The food at Frances changes daily. It reflects what chef Melissa Perello gathers from local markets, farms, and purveyors with whom she's developed personal relationships. Because of this ever-changing nature, the menu here is truly simple—it's broken into only four categories: appetizers, entrees, sides, and bouchées (small, tapas-style plates). In the past, the entree section has listed everything from Monterey black cod to chicken roulade with brown-butter vinaigrette.
Frances' beverage director, Paul Einbund, blends all of the restaurant's house wines at a nearby winery before bringing them over in kegs and serving them on tap. The staff then delivers them to tables in elegant 16- or 20-ounce carafes, which are marked in 2-ounce increments so diners only pay for what they drink. A word of warning: don't get too attached to any one house wine, as Paul's blends change frequently to complement the menu and season.
Tucked away in a residential slice of Castro, Frances squeezes every bit it can out of the space it occupies. Less than 50 seats are available, and most are on a bench that runs along the outer wall. There's also a 10-seat countertop in the bar section that’s available on a first-come, first-served basis. To separate these two areas, a partition, which doubles as a functioning wine rack, divides the restaurant down the middle. Such limited space means that the largest party Frances can typically accommodate is four.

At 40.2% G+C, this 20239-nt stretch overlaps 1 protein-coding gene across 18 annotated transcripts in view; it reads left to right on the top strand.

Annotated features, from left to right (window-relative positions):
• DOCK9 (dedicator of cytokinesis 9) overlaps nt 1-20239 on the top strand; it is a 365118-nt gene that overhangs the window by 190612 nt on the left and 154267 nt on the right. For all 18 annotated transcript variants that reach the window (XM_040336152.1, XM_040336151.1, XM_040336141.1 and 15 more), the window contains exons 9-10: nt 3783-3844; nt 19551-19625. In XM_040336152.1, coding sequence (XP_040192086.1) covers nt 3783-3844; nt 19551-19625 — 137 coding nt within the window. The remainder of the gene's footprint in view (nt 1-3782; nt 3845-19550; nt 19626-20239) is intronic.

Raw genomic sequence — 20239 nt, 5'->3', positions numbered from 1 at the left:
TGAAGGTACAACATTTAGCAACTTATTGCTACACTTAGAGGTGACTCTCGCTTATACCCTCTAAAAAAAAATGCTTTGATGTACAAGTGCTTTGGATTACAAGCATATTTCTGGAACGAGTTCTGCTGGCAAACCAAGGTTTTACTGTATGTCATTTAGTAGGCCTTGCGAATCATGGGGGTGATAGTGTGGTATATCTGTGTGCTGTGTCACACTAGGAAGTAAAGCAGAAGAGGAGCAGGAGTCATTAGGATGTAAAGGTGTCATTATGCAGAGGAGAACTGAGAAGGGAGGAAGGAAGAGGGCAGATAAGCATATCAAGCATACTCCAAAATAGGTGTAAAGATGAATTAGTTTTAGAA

Bigger isn't always better. Just ask Ashwani Dhwan, the Sliderbar owner who prides himself on creating all-natural beef burgers that, while small, pack a serious punch. But beef isn't the only meat on the menu at this gastropub; other sliders call for housemade pulled pork, chicken and garlic patties, and balsamic-marinated portobello mushrooms. Joining this delicious lineup of snacks are barrel-poured craft beers and specialty cocktails.
Your senses seem stronger inside Samovar Tea Lounge. Warm sunlight streams through tall windows and hushed conversation mingles with the sound of tea flowing from nubbly iron kettles, their contents perfuming the air with hints of herbs, smoke, toasted rice, flowers, and revolutions in Boston. This is owner Jesse Jacobs' vision, what he describes on his website as "an escape from the overflow of information" into an intimate space for human interaction, carved out by the global ritual of sharing tea.
This global emphasis inspires an artisanal menu of small plates and sandwiches that could conceivably be served during tea services in India and Morocco, or, in a playful turn by the chef, the Paleolithic era. It is the tea, however, that enables guests to get acquainted with international terroir without sneaking small shrubs through customs. Small, family farms in countries including Kenya, Paraguay, and Nepal, many of them organic, send their whole-leaf brews to fill Samovar's carefully curated collection. Each of its three locations serves the entire menu, which is comprehensive enough to classify oolong and pu-erh separately and boast vintage blends dating back to 1989.